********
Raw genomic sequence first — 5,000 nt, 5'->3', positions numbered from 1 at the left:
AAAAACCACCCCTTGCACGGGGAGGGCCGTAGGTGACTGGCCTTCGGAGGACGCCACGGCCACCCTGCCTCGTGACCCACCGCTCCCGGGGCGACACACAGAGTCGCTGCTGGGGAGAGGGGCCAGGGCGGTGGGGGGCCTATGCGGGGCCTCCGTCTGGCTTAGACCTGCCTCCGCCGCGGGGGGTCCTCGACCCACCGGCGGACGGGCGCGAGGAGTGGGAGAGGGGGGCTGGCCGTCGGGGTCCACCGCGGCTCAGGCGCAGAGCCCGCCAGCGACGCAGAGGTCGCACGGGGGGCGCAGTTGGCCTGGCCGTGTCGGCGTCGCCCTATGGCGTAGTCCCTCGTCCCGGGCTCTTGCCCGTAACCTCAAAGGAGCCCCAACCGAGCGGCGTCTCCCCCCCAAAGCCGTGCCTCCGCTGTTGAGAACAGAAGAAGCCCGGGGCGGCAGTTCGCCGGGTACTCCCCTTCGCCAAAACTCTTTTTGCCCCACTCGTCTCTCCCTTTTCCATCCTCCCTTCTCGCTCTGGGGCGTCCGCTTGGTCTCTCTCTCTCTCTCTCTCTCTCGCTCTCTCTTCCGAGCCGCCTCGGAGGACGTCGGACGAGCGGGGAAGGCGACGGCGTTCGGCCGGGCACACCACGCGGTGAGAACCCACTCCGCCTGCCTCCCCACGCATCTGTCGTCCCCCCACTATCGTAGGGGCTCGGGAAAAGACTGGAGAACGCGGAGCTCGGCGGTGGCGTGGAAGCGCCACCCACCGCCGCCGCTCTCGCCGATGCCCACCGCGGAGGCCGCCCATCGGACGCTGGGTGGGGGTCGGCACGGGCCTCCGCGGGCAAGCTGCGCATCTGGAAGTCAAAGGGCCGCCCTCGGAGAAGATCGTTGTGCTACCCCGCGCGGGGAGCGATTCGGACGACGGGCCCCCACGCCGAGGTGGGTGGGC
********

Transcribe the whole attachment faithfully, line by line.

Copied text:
Raw genomic sequence first — 5,000 nt, 5'->3', positions numbered from 1 at the left:
AAAAACCACCCCTTGCACGGGGAGGGCCGTAGGTGACTGGCCTTCGGAGGACGCCACGGCCACCCTGCCTCGTGACCCACCGCTCCCGGGGCGACACACAGAGTCGCTGCTGGGGAGAGGGGCCAGGGCGGTGGGGGGCCTATGCGGGGCCTCCGTCTGGCTTAGACCTGCCTCCGCCGCGGGGGGTCCTCGACCCACCGGCGGACGGGCGCGAGGAGTGGGAGAGGGGGGCTGGCCGTCGGGGTCCACCGCGGCTCAGGCGCAGAGCCCGCCAGCGACGCAGAGGTCGCACGGGGGGCGCAGTTGGCCTGGCCGTGTCGGCGTCGCCCTATGGCGTAGTCCCTCGTCCCGGGCTCTTGCCCGTAACCTCAAAGGAGCCCCAACCGAGCGGCGTCTCCCCCCCAAAGCCGTGCCTCCGCTGTTGAGAACAGAAGAAGCCCGGGGCGGCAGTTCGCCGGGTACTCCCCTTCGCCAAAACTCTTTTTGCCCCACTCGTCTCTCCCTTTTCCATCCTCCCTTCTCGCTCTGGGGCGTCCGCTTGGTCTCTCTCTCTCTCTCTCTCTCTCGCTCTCTCTTCCGAGCCGCCTCGGAGGACGTCGGACGAGCGGGGAAGGCGACGGCGTTCGGCCGGGCACACCACGCGGTGAGAACCCACTCCGCCTGCCTCCCCACGCATCTGTCGTCCCCCCACTATCGTAGGGGCTCGGGAAAAGACTGGAGAACGCGGAGCTCGGCGGTGGCGTGGAAGCGCCACCCACCGCCGCCGCTCTCGCCGATGCCCACCGCGGAGGCCGCCCATCGGACGCTGGGTGGGGGTCGGCACGGGCCTCCGCGGGCAAGCTGCGCATCTGGAAGTCAAAGGGCCGCCCTCGGAGAAGATCGTTGTGCTACCCCGCGCGGGGAGCGATTCGGACGACGGGCCCCCACGCCGAGGTGGGTGGGC